“I emphatically deny that there are concentration camps in Argentina, or military establishments in which people are held longer than is absolutely necessary in this ” fight against subversion,” he told British journalists in 1977. [See A Lexicon of Terror.]

In a grander context, Videla and the other generals saw their mission as a crusade to defend Western Civilization against international communism. They worked closely with the Asian-based World Anti-Communist League and its Latin American affiliate, the Confederacion Anticomunista Latinoamericana [CAL].

Latin American militaries collaborated on projects such as the cross-border assassinations of political dissidents. Under one project, called Operation Condor, political leaders — centrist and leftist alike — were shot or bombed in Buenos Aires, Rome, Madrid, Santiago and Washington. Operation Condor sometimes employed CIA-trained Cuban exiles as assassins. [See Consortiumnews.com's "Hitler's Shadow Reaches toward Today," or Robert Parry's Secrecy & Privilege.]

The Baby Harvest

General Videla also was accused of permitting — and concealing — the scheme to harvest infants from pregnant women who were kept alive in military prisons only long enough to give birth. According to the charges, the babies were taken from the new mothers, sometimes after late-night Caesarean sections, and then distributed to military families or sent to orphanages.

After the babies were pulled away, the mothers were removed to another site for their executions. Some were put aboard death flights and pushed out of military planes over open water.

One of the most notorious cases involved Silvia Quintela, a leftist doctor who attended to the sick in shanty towns around Buenos Aires. On Jan. 17, 1977, Quintela was abducted off a Buenos Aires street by military authorities because of her political leanings. At the time, Quintela and her agronomist husband Abel Madariaga were expecting their first child.

According to witnesses who later testified before a government truth commission, Quintela was held at a military base called Campo de Mayo, where she gave birth to a baby boy. As in similar cases, the infant then was separated from the mother.

What happened to the boy is still not clear, but Quintela reportedly was transferred to a nearby airfield. There, victims were stripped naked, shackled in groups and dragged aboard military planes. The planes then flew out over the Rio de la Plata or the Atlantic Ocean, where soldiers pushed the victims out of the planes and into the water to drown.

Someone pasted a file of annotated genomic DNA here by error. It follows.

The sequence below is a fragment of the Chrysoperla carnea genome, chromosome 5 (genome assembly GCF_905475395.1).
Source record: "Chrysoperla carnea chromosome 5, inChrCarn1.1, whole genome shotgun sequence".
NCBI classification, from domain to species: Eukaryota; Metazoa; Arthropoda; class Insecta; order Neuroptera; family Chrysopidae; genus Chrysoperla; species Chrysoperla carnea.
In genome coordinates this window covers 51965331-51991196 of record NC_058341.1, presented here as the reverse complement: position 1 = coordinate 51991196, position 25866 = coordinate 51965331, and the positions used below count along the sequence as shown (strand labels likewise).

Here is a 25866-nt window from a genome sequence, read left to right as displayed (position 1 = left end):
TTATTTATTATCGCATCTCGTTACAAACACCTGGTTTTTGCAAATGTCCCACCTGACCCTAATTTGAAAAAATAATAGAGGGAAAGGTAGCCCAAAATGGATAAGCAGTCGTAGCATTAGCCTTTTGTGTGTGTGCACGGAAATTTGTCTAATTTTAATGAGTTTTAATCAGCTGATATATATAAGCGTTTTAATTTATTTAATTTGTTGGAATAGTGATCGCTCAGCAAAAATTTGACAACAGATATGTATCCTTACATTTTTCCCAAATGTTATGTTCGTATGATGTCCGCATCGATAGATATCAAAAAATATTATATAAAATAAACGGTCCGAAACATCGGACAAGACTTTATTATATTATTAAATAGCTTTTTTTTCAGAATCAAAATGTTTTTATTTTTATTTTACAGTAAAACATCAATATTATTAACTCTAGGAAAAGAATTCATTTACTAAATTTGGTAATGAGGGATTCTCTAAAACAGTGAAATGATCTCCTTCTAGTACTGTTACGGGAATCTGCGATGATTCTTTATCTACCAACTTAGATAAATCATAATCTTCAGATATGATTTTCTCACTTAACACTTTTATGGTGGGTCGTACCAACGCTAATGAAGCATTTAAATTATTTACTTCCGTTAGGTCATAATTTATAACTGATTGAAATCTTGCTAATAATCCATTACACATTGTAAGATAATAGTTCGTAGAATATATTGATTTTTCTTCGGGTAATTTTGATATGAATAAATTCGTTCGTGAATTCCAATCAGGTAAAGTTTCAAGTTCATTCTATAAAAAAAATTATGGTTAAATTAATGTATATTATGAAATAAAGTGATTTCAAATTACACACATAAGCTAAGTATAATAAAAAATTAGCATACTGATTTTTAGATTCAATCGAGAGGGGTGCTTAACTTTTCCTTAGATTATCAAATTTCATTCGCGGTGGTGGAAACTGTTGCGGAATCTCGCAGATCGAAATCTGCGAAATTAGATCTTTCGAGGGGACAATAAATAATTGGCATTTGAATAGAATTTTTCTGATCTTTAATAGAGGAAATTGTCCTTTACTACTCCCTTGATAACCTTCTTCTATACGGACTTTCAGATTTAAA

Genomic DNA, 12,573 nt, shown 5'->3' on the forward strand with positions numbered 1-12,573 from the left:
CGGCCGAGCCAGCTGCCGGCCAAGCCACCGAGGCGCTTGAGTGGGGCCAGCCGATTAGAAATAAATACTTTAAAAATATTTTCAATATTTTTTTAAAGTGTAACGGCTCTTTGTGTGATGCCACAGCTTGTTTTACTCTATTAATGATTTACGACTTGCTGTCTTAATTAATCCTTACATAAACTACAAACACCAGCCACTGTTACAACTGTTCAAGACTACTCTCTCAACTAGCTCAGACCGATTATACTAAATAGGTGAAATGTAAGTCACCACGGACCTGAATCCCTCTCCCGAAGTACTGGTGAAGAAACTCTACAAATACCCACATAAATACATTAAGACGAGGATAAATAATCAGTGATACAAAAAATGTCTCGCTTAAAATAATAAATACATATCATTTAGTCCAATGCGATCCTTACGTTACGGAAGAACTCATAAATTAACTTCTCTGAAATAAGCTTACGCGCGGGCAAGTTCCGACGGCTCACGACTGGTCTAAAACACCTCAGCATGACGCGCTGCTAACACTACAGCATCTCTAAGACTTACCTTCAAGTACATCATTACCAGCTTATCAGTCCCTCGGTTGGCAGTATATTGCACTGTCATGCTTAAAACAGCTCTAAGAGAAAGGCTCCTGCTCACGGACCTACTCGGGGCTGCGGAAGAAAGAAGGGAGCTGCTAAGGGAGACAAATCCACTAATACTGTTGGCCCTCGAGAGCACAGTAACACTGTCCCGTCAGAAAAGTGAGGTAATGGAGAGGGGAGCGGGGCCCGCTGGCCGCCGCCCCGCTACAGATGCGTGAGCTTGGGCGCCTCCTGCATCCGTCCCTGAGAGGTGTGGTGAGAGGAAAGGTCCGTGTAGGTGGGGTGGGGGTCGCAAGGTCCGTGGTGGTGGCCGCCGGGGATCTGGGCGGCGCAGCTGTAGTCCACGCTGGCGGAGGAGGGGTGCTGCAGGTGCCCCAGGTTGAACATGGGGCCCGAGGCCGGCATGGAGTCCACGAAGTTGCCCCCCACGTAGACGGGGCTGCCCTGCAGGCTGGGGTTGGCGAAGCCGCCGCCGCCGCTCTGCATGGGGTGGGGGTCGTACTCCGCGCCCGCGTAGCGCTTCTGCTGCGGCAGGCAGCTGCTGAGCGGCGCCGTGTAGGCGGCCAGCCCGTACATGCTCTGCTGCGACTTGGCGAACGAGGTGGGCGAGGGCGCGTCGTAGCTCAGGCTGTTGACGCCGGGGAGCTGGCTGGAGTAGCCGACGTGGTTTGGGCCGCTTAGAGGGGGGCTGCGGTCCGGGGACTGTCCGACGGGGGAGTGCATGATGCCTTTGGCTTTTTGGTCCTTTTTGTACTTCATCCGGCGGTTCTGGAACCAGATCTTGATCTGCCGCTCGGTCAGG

After democracy was restored in 1983, Madariaga, who had fled into exile in Sweden, returned to Argentina and searched for his wife. He learned about her death and the birth of his son.

Madariaga came to suspect that a military doctor, Norberto Atilio Bianco, had kidnapped the boy. Bianco had overseen Caesarean sections performed on captured women, according to witnesses. He then allegedly drove the new mothers to the airport for their death flights.

In 1987, Madariaga demanded DNA testing of Bianco’s two children, a boy named Pablo and a girl named Carolina, both of whom were suspected children of disappeared women. Madariaga thought Pablo might be his son.

 But Bianco and his wife, Susana Wehrli, fled Argentina to Paraguay, where they resettled with the two children. Argentine judge Roberto Marquevich sought the Biancos’ extradition, but Paraguay balked for 10 years.

Finally, faced with demands from the Inter-American Commission on Human Rights, Paraguay relented. Bianco and Wehrli were returned to face kidnapping charges. But the two children — now young adults with small children of their own — refused to return to Argentina or submit to DNA testing.

Though realizing they were adopted, Pablo and Carolina did not want to know about the fate of their real mothers and did not want to jeopardize the middle-class lives they had enjoyed in the Bianco household. [See Consortiumnews.com's "Argentina's Dapper State Terrorist" or "Baby-Snatching: Argentina's Dirty War Secret."]

Another Argentine judge, Alfredo Bagnasco, began investigating whether the baby-snatching was part of an organized operation and thus a premeditated crime of state. According to a report by the Inter-American Commission on Human Rights, the Argentine military viewed the kidnappings as part of a larger counterinsurgency strategy.

“The anguish generated in the rest of the surviving family because of the absence of the disappeared would develop, after a few years, into a new generation of subversive or potentially subversive elements, thereby not permitting an effective end to the Dirty War,” the commission said in describing the army’s reasoning for kidnapping the infants of murdered women. The kidnapping strategy conformed with the “science” of the Argentine counterinsurgency operations.